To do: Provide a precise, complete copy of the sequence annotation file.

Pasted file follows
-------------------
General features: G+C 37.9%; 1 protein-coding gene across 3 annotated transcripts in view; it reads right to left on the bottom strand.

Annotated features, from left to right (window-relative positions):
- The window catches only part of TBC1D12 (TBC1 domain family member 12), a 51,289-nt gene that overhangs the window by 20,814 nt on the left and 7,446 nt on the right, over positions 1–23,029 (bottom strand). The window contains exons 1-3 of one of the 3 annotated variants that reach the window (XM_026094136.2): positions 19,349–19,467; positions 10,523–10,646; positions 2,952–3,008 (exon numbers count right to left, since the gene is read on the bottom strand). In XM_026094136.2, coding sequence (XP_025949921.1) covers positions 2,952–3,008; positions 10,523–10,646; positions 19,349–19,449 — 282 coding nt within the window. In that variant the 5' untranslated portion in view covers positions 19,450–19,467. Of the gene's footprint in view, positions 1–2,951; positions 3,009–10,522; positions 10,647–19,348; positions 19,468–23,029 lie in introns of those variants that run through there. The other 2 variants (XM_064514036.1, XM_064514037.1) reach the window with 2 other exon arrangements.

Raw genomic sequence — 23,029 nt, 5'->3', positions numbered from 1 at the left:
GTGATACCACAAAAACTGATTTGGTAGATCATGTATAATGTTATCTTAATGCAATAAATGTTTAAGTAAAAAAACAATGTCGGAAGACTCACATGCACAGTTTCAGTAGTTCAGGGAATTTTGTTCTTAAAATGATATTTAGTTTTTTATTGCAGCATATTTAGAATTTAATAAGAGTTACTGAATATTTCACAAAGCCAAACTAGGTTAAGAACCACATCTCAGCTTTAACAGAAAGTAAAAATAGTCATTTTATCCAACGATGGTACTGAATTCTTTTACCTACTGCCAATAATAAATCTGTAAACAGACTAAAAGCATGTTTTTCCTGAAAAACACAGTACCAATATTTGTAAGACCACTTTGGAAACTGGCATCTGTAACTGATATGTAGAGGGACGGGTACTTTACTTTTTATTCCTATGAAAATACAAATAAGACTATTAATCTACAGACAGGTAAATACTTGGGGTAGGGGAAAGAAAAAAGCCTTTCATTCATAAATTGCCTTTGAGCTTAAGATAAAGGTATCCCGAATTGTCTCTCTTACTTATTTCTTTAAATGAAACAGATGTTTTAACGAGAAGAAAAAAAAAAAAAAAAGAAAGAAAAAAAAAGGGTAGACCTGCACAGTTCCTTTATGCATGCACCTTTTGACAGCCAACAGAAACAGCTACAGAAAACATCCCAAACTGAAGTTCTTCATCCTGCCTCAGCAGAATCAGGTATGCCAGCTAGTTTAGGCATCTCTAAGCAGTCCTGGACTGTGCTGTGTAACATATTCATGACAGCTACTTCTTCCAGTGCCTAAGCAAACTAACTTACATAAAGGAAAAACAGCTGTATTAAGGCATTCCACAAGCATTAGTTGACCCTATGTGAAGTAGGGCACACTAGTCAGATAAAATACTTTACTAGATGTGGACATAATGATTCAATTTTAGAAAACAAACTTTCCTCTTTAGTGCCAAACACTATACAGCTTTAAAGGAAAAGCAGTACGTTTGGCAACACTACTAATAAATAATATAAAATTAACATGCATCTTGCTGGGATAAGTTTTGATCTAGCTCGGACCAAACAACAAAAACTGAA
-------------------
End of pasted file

General features: G+C 37.9%; 1 protein-coding gene across 3 annotated transcripts in view; it reads right to left on the bottom strand.

Annotated features, from left to right (window-relative positions):
- The window catches only part of TBC1D12 (TBC1 domain family member 12), a 51,289-nt gene that overhangs the window by 20,814 nt on the left and 7,446 nt on the right, over positions 1–23,029 (bottom strand). The window contains exons 1-3 of one of the 3 annotated variants that reach the window (XM_026094136.2): positions 19,349–19,467; positions 10,523–10,646; positions 2,952–3,008 (exon numbers count right to left, since the gene is read on the bottom strand). In XM_026094136.2, coding sequence (XP_025949921.1) covers positions 2,952–3,008; positions 10,523–10,646; positions 19,349–19,449 — 282 coding nt within the window. In that variant the 5' untranslated portion in view covers positions 19,450–19,467. Of the gene's footprint in view, positions 1–2,951; positions 3,009–10,522; positions 10,647–19,348; positions 19,468–23,029 lie in introns of those variants that run through there. The other 2 variants (XM_064514036.1, XM_064514037.1) reach the window with 2 other exon arrangements.

Raw genomic sequence — 23,029 nt, 5'->3', positions numbered from 1 at the left:
GTGATACCACAAAAACTGATTTGGTAGATCATGTATAATGTTATCTTAATGCAATAAATGTTTAAGTAAAAAAACAATGTCGGAAGACTCACATGCACAGTTTCAGTAGTTCAGGGAATTTTGTTCTTAAAATGATATTTAGTTTTTTATTGCAGCATATTTAGAATTTAATAAGAGTTACTGAATATTTCACAAAGCCAAACTAGGTTAAGAACCACATCTCAGCTTTAACAGAAAGTAAAAATAGTCATTTTATCCAACGATGGTACTGAATTCTTTTACCTACTGCCAATAATAAATCTGTAAACAGACTAAAAGCATGTTTTTCCTGAAAAACACAGTACCAATATTTGTAAGACCACTTTGGAAACTGGCATCTGTAACTGATATGTAGAGGGACGGGTACTTTACTTTTTATTCCTATGAAAATACAAATAAGACTATTAATCTACAGACAGGTAAATACTTGGGGTAGGGGAAAGAAAAAAGCCTTTCATTCATAAATTGCCTTTGAGCTTAAGATAAAGGTATCCCGAATTGTCTCTCTTACTTATTTCTTTAAATGAAACAGATGTTTTAACGAGAAGAAAAAAAAAAAAAAAAGAAAGAAAAAAAAAGGGTAGACCTGCACAGTTCCTTTATGCATGCACCTTTTGACAGCCAACAGAAACAGCTACAGAAAACATCCCAAACTGAAGTTCTTCATCCTGCCTCAGCAGAATCAGGTATGCCAGCTAGTTTAGGCATCTCTAAGCAGTCCTGGACTGTGCTGTGTAACATATTCATGACAGCTACTTCTTCCAGTGCCTAAGCAAACTAACTTACATAAAGGAAAAACAGCTGTATTAAGGCATTCCACAAGCATTAGTTGACCCTATGTGAAGTAGGGCACACTAGTCAGATAAAATACTTTACTAGATGTGGACATAATGATTCAATTTTAGAAAACAAACTTTCCTCTTTAGTGCCAAACACTATACAGCTTTAAAGGAAAAGCAGTACGTTTGGCAACACTACTAATAAATAATATAAAATTAACATGCATCTTGCTGGGATAAGTTTTGATCTAGCTCGGACCAAACAACAAAAACTGAA